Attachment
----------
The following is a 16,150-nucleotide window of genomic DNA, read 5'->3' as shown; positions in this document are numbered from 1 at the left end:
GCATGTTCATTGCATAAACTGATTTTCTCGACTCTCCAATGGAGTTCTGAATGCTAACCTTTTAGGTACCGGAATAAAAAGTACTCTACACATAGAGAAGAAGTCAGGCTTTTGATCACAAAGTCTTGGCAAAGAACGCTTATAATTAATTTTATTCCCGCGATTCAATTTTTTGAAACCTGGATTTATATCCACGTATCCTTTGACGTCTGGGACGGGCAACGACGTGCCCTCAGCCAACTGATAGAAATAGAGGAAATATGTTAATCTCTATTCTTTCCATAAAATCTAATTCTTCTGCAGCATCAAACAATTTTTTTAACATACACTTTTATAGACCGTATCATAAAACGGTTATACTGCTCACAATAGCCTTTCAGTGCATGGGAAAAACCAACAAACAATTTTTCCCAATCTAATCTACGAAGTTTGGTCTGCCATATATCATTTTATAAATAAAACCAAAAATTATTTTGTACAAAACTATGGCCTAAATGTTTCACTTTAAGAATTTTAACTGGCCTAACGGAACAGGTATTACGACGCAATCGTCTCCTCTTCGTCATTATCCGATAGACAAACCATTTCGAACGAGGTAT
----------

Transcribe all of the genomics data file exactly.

The following is a 16,150-nucleotide window of genomic DNA, read 5'->3' as shown; positions in this document are numbered from 1 at the left end:
GCATGTTCATTGCATAAACTGATTTTCTCGACTCTCCAATGGAGTTCTGAATGCTAACCTTTTAGGTACCGGAATAAAAAGTACTCTACACATAGAGAAGAAGTCAGGCTTTTGATCACAAAGTCTTGGCAAAGAACGCTTATAATTAATTTTATTCCCGCGATTCAATTTTTTGAAACCTGGATTTATATCCACGTATCCTTTGACGTCTGGGACGGGCAACGACGTGCCCTCAGCCAACTGATAGAAATAGAGGAAATATGTTAATCTCTATTCTTTCCATAAAATCTAATTCTTCTGCAGCATCAAACAATTTTTTTAACATACACTTTTATAGACCGTATCATAAAACGGTTATACTGCTCACAATAGCCTTTCAGTGCATGGGAAAAACCAACAAACAATTTTTCCCAATCTAATCTACGAAGTTTGGTCTGCCATATATCATTTTATAAATAAAACCAAAAATTATTTTGTACAAAACTATGGCCTAAATGTTTCACTTTAAGAATTTTAACTGGCCTAACGGAACAGGTATTACGACGCAATCGTCTCCTCTTCGTCATTATCCGATAGACAAACCATTTCGAACGAGGTAT